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Life Sciences Technical Community

Dr. Donna Hudson, Chair of the LSTC Steering Committee, discusses the LSTC, and her research.

Donna Hudson:
University of California San Francisco:
LSTC is a brand new entity in the IEEE, and what we’re trying to do is bring together all of the IEEE societies that have some interest in areas related to life sciences. We currently have six societies that are members of this group, but we’re hoping to get more as we move forward. There are a lot of societies that have at least one or two components that are related to health science.

IEEEtv:
What benefit does LSTC bring to IEEE?

Hudson:
I think the thing that’s happened with IEEE; I was the president of EMBS, which is totally focused on these areas, and at that time we were sort of there in the IEEE as the only society that did this kind of work. But now, if you look around, and you can see this from the six societies we have in Life Sciences, there are a lot of other societies in IEEE that for part of the components they look at, they have life science activity. So this is why we really need the community now. When it was only EMBS we did it internally, but now we want to interact with the other societies. They have good approaches and good information that we need, and it’s better to include everybody and get a better outcome.

IEEEtv:
What do you see as the grand challenge to Life Sciences in the next 20 years?

Hudson:
Probably, in health sciences, looking out 20 years is too far, because things change very rapidly. New discoveries become available every day. One of the big things that has happened lately is using the human genome in the diagnosis and treatment of disease. So, what’s happening is that medicine is becoming more personalized, so they’re looking at your genome and seeing what you’re likely to be susceptible to. Not only that, there are targeted treatments that may be dependent on your human genome. I think, in the next 5 to 10 years, this is going to a really exciting area of medicine.

IEEEtv:
What’s next for Life Sciences?

Hudson:
Well, the human genome has been developed. We know all of the components now. Right now you can send in a little drop of your blood and they can analyze your whole genome. So I think it’s just a matter of it becoming a little more widespread; used more by physicians, but people are doing this on their own just to find out things about themselves. I don’t think there’s any drawback to doing this. I don’t think there’s any new technology that’s needed; it just has to become more known in the medical community, because currently they’re not using the possibilities they could be using in this area.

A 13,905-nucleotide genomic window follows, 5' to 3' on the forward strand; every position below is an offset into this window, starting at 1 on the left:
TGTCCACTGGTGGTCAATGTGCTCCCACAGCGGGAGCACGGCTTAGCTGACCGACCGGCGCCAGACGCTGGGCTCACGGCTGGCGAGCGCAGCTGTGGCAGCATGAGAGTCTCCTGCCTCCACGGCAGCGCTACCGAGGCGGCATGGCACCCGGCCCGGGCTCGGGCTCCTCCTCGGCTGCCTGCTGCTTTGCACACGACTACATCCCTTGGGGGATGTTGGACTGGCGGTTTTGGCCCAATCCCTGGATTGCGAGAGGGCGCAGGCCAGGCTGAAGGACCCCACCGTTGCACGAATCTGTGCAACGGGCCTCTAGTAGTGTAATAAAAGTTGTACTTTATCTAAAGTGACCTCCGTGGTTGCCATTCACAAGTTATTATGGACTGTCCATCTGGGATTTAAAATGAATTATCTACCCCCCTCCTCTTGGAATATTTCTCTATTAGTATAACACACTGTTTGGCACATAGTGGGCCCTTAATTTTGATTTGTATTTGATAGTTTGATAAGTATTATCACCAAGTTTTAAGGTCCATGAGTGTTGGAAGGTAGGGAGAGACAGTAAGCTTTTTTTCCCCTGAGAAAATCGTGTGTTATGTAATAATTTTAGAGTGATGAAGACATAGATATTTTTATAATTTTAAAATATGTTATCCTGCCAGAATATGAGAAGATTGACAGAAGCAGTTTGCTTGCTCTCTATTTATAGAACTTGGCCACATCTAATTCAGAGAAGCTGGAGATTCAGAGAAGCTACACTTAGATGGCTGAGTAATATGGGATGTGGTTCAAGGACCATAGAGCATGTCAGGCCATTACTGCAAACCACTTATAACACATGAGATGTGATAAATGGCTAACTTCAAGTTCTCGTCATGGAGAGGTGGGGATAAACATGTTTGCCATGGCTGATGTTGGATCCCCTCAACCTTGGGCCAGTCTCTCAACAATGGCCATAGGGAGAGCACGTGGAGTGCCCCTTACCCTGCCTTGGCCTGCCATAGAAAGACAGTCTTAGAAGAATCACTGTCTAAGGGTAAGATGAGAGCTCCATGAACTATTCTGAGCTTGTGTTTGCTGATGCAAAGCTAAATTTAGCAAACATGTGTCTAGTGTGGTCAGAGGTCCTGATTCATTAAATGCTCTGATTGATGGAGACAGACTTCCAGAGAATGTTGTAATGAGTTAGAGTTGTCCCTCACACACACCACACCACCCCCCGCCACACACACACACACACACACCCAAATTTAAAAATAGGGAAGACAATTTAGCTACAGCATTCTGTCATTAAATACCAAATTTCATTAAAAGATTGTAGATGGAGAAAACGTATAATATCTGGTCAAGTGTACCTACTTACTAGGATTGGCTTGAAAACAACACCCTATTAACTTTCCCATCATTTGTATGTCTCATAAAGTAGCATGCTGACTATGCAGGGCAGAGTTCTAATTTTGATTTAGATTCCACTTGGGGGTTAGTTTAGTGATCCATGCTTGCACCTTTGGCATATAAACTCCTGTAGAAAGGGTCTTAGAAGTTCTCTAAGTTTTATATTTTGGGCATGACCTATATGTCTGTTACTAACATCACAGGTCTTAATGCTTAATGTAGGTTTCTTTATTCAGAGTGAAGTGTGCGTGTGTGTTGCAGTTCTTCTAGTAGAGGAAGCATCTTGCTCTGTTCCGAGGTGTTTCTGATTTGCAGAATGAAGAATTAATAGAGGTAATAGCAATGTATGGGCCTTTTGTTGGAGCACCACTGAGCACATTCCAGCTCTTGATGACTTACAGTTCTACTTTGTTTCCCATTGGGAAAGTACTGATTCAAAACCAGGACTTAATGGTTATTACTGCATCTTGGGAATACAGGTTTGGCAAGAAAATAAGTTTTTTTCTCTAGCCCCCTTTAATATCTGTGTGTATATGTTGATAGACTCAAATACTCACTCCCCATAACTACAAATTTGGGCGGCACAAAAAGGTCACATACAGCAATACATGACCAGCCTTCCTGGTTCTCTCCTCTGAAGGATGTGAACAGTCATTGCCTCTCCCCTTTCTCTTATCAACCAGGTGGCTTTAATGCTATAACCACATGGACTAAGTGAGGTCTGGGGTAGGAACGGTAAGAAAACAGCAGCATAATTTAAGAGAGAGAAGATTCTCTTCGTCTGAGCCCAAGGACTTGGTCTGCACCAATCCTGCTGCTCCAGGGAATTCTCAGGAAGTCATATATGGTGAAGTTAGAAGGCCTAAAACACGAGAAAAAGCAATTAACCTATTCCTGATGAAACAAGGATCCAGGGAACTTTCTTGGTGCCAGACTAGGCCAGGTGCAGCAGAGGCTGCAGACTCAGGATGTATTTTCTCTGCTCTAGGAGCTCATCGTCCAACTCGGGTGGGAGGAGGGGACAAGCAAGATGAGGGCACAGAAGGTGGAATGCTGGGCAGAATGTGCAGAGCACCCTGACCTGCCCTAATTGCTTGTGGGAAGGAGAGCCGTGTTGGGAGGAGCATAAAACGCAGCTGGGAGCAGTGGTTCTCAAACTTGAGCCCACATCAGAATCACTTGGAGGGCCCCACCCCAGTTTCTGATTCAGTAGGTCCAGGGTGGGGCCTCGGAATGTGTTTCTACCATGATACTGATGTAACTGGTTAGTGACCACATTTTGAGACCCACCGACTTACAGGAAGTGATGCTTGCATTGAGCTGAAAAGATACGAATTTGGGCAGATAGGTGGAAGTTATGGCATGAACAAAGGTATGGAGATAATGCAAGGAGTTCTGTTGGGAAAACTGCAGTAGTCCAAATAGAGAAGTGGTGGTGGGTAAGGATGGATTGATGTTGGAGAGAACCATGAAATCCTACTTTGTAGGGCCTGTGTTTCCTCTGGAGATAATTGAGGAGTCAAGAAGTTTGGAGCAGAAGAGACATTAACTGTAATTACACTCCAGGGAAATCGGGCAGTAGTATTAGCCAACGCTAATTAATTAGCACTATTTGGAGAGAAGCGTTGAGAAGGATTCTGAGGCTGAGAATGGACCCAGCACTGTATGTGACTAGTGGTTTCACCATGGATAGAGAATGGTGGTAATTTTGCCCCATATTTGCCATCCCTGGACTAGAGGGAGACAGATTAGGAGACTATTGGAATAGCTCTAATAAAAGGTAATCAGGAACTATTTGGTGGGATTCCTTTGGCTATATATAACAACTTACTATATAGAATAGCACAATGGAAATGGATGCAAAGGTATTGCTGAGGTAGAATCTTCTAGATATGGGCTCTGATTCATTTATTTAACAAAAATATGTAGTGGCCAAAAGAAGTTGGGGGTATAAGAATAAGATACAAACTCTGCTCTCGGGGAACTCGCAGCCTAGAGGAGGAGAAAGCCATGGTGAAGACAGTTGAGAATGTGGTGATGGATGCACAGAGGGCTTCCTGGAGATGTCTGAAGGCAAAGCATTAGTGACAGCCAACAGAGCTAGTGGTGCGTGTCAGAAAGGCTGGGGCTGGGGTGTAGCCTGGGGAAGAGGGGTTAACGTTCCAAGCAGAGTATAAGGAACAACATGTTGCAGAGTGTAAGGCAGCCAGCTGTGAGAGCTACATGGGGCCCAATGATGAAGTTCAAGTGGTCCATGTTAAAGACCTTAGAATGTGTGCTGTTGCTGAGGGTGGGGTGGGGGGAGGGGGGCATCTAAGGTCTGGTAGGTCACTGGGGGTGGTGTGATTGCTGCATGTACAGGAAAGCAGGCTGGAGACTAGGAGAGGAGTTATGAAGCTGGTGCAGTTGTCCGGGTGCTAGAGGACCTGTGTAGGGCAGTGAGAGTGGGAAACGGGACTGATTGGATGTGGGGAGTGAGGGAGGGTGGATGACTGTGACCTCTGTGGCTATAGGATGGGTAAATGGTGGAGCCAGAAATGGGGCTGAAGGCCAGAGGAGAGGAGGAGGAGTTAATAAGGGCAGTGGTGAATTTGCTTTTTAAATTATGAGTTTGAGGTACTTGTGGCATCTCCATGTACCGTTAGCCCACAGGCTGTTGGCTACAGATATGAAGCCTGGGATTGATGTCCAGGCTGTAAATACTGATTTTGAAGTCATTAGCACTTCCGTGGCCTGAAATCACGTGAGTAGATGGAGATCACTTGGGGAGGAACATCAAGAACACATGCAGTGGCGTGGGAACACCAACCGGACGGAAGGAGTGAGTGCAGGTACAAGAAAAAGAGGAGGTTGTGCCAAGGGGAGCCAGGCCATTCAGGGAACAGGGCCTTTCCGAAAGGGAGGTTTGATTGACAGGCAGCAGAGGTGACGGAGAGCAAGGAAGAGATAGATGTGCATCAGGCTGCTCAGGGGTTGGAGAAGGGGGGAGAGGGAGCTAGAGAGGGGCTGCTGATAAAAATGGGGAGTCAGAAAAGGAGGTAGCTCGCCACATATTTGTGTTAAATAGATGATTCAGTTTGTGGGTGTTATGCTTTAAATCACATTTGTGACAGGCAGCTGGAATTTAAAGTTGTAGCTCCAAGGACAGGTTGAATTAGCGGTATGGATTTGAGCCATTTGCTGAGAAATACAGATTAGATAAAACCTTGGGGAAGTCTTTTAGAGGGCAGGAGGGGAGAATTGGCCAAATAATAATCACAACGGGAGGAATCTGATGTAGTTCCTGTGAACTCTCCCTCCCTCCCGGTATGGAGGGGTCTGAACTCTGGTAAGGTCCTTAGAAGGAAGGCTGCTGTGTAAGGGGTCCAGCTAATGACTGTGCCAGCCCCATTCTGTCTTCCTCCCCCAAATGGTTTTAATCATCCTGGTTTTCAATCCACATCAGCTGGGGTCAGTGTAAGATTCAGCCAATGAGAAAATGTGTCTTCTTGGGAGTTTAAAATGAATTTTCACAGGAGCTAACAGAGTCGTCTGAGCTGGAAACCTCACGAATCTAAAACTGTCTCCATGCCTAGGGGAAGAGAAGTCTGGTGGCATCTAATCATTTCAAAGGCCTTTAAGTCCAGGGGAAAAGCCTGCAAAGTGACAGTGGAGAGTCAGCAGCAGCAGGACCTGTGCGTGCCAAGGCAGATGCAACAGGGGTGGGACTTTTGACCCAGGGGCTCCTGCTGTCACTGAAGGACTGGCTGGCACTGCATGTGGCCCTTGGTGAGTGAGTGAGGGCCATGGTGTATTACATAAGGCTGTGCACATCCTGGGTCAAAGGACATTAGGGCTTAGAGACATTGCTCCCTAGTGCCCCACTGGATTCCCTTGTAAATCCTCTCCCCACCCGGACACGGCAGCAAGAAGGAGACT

IEEEtv:
What is your area of research?

Hudson:
What we do is multi-dimensional analysis using different types of signals. For instance, you can get signals from EKGs or EEGs; which require a different sort of analysis than just the data you would get from just the medical records; combining these things. And also with scans, one of the challenges is to integrate, in a numerical way, the scans, for instance CT scans you may have for diagnosis. As this is visual data, it is more difficult to integrate that with the numerical data. So this is one of the things we’re working on.

IEEEtv:
What are your goals for Life Sciences?

Hudson:
If you can combine all of these you can really improve diagnosis. What you’re looking at right now, when physicians diagnose something now they use four, maybe five parameters, maximum. That’s about all human beings can do. But if you use the computer you can have 50, you can have 100, you can have 200 components that may be relevant to your disease and your health status; we need the computer to do that, so we need to have all of this put together by the computer so we can analyze all of the relevant data.